A foster child with a troubled past dares to hope for “Impossible Things” to change her course.
All the Impossible Things by Lindsay Lackey. Roaring Brooke, 2019, 368 pages.
Reading level: Middle Grades, ages 10-12
Recommended for: Ages 10-15
Ruby, nicknamed Red, is not in a good place. Her mom is in prison, her father was never in the picture, and Red has been in foster care since her beloved Gama died about two years ago. Her latest “home” included three mean boys and The Mom, who couldn’t handle her. So Red is shuffled off to another foster home. She’s not expecting much, even after meeting Jackson and Celeste Groove, an older couple with their own petting zoo. They’re prepared to be patient with a damaged child, but Red is not the normal damaged child. She brings her own weather along. When she’s upset she creates wind—storm surge wind. She got this trait from Wanda, her mother, who can stir gentle breezes along with mind-bending gales. Wanda is getting out of jail soon and Red hopes they can make a home together. But what if she can’t get control of her emotions? What if Wanda can’t keep it together? What if life together is impossible?
“It always seems impossible, until it’s done,” Gama used to say. Impossible things do get done in this story, but done doesn’t necessarily look like Red imagines it. Some details don’t quite come together for me: the weather that Red and her mother carry around is an intriguing image for uncontrolled emotions and the damage it causes, but it can be distracting to a reader who’s wondering how it works. In contrast to the wind are the singing stars above—a steady benign presence that clearly represents Providential care. “’Grief changes us,’” observes Celeste. “’It can turn us into something we don’t recognize. But this—’ She gestured to the sky. ‘The music reminds me I am loved. It brings me to life.’” It’s notable that Jackson and Celeste belong to a church, which is seen as a loving and supportive community. Is God the source of all impossible things?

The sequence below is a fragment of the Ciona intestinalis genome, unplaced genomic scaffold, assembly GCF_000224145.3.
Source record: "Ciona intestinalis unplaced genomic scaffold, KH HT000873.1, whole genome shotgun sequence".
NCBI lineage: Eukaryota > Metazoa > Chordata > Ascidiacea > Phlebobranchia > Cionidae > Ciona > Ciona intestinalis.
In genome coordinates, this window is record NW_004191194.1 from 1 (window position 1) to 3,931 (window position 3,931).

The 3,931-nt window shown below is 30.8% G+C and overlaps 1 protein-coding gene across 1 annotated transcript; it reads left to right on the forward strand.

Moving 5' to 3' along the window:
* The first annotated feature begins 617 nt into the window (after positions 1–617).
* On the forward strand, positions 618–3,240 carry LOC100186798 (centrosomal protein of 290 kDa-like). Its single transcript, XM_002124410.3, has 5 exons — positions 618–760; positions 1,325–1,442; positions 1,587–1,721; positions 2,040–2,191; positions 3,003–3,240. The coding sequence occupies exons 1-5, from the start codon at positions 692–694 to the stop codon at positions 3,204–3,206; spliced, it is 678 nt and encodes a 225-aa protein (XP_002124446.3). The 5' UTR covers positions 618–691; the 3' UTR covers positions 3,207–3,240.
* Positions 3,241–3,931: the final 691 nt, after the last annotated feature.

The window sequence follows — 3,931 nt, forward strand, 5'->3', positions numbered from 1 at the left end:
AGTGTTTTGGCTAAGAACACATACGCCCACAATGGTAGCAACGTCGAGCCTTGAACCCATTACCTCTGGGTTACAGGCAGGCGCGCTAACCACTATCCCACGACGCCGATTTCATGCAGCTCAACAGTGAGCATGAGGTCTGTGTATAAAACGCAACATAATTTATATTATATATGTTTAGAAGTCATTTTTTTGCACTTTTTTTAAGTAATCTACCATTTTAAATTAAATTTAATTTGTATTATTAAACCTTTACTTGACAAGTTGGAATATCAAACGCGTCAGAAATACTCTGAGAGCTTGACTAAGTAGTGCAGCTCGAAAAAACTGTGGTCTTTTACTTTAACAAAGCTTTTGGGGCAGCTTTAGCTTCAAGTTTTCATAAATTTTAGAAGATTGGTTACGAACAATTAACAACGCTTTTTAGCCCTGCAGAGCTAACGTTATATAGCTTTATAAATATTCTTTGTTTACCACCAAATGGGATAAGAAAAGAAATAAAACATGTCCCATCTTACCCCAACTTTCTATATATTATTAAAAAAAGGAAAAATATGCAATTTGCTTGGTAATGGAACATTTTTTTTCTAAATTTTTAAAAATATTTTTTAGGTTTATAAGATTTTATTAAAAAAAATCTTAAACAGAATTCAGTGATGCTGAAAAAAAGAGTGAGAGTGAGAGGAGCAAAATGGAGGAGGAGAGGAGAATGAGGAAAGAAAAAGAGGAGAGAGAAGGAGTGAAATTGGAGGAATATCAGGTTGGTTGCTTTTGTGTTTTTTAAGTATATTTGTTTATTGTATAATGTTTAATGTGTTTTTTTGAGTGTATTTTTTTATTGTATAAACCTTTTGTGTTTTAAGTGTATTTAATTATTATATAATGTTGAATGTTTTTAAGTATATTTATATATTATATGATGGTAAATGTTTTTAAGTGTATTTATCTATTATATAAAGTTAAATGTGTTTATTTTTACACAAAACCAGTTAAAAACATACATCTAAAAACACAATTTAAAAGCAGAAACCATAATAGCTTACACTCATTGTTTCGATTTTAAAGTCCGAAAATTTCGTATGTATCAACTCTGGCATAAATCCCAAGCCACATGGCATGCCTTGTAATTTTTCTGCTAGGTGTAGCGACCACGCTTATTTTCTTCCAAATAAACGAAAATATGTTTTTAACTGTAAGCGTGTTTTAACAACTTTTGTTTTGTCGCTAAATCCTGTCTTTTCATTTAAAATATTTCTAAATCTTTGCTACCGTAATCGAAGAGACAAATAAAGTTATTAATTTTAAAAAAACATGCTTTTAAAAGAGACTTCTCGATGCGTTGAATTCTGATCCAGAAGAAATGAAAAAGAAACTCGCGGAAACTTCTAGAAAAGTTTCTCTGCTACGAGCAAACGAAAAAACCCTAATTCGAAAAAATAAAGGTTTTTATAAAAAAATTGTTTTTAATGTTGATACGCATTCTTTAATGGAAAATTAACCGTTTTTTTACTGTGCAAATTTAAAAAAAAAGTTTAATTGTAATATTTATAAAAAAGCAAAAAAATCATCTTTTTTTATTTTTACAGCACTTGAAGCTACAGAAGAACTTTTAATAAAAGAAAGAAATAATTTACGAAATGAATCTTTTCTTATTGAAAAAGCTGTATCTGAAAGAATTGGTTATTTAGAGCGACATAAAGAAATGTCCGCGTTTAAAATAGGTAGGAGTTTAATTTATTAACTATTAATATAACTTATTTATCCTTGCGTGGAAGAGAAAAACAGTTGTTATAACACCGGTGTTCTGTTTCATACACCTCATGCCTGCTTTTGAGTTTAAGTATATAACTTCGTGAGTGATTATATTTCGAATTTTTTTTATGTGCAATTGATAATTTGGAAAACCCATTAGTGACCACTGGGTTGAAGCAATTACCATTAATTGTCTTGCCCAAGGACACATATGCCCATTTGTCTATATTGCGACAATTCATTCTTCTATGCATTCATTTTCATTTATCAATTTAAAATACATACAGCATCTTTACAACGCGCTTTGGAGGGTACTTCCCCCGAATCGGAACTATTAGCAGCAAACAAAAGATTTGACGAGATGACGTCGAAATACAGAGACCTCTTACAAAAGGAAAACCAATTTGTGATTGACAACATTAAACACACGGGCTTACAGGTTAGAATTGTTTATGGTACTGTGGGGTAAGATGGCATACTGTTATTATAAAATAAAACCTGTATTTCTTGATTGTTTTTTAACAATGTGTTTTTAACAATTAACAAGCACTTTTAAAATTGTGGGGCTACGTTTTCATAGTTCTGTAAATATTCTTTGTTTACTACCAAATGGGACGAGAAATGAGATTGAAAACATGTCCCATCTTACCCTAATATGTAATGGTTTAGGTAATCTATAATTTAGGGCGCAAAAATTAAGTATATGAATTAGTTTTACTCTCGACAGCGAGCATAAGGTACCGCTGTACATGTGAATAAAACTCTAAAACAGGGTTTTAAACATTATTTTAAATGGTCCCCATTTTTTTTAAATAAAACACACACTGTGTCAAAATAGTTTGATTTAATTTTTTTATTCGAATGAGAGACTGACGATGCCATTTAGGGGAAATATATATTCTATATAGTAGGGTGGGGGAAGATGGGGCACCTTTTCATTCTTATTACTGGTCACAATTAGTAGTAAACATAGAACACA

- In the course of the story Red gets her period, and such is her mother’s neglect that Red doesn’t understand what’s happening . Younger readers may need to be advised.
- Wanda is a mess—drug use and neglect included and hookups with men implied. This is weakness, not maliciousness, but most readers will be furious with her!
Overall Rating: 4.5 (out of 5)
- Worldview/moral value: 5
- Artistic/literary value: 4
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Related Reading from Redeemed Reader:
We liked last year’s Season of Styx Malone, another novel about a foster child. Hey Kiddo covers some of the same difficult-parent territory for older readers (mind the cautions). Another difficult foster-child story (minus the happy ending) is Gary Schmidt’s Orbiting Jupiter.